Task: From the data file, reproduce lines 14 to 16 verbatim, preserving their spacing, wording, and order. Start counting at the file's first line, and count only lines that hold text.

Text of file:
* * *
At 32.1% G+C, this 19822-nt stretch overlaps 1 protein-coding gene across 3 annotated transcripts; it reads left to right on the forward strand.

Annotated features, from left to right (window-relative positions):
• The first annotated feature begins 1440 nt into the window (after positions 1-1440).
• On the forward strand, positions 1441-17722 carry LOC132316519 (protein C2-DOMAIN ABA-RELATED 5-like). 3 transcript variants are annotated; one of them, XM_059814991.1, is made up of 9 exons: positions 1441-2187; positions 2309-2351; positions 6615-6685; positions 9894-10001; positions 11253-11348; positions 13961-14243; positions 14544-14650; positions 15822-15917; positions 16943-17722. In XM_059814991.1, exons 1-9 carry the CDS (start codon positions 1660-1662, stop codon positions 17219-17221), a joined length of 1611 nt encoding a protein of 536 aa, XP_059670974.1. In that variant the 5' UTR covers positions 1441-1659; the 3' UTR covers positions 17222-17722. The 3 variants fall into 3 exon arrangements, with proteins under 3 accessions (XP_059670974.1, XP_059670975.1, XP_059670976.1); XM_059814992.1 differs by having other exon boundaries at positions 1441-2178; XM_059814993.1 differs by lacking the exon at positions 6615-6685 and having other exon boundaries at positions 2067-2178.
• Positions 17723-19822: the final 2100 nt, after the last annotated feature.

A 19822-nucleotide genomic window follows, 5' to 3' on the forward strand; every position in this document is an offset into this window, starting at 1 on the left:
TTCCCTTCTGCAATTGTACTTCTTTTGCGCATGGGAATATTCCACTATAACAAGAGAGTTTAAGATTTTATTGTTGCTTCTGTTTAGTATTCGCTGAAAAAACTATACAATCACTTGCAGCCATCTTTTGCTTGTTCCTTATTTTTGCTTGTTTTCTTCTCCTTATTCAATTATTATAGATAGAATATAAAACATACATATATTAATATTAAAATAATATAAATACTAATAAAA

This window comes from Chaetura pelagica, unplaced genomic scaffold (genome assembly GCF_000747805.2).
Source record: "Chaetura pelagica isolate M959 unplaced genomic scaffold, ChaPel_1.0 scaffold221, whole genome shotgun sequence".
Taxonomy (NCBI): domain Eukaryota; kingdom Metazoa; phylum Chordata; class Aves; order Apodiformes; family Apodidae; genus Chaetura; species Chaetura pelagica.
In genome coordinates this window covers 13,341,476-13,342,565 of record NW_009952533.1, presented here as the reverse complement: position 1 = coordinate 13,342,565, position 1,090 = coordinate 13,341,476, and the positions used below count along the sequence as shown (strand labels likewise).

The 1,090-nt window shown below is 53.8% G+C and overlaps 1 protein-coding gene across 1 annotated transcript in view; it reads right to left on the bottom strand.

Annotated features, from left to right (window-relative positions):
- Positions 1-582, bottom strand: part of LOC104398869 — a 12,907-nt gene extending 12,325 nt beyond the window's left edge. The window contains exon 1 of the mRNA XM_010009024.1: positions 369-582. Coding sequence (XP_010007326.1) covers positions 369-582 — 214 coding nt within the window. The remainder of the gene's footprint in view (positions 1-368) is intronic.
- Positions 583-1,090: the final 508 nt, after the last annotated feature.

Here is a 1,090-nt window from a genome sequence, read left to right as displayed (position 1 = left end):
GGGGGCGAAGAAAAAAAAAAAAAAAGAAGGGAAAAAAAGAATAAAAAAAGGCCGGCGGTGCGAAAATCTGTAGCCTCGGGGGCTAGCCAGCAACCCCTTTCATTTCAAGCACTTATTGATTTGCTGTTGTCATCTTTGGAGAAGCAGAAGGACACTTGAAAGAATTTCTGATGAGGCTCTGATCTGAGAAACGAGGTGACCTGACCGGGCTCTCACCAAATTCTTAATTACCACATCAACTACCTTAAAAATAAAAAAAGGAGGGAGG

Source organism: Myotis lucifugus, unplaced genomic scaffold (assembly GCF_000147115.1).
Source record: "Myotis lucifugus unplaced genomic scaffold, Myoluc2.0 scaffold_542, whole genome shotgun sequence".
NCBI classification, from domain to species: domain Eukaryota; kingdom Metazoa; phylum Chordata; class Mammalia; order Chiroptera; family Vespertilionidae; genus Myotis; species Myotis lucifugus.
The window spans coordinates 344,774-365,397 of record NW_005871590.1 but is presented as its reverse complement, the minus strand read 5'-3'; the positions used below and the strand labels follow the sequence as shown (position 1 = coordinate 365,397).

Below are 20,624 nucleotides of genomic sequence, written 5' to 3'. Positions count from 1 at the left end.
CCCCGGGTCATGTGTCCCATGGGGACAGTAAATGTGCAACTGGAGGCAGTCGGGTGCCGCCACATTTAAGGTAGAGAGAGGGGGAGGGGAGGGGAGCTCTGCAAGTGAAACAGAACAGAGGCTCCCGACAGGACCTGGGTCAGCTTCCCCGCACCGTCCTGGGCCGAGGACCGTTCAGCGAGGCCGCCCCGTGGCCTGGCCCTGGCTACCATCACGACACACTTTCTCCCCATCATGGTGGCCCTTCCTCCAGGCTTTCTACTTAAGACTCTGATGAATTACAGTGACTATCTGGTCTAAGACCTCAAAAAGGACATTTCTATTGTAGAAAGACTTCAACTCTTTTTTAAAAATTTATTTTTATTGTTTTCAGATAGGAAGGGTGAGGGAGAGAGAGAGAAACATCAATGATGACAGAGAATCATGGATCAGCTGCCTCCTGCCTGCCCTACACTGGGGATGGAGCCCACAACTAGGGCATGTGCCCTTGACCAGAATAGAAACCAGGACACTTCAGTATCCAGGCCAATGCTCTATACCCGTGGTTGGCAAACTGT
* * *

- Positions 1-582, bottom strand: part of LOC104398869 — a 12,907-nt gene extending 12,325 nt beyond the window's left edge. The window contains exon 1 of the mRNA XM_010009024.1: positions 369-582. Coding sequence (XP_010007326.1) covers positions 369-582 — 214 coding nt within the window. The remainder of the gene's footprint in view (positions 1-368) is intronic.
- Positions 583-1,090: the final 508 nt, after the last annotated feature.

Here is a 1,090-nt window from a genome sequence, read left to right as displayed (position 1 = left end):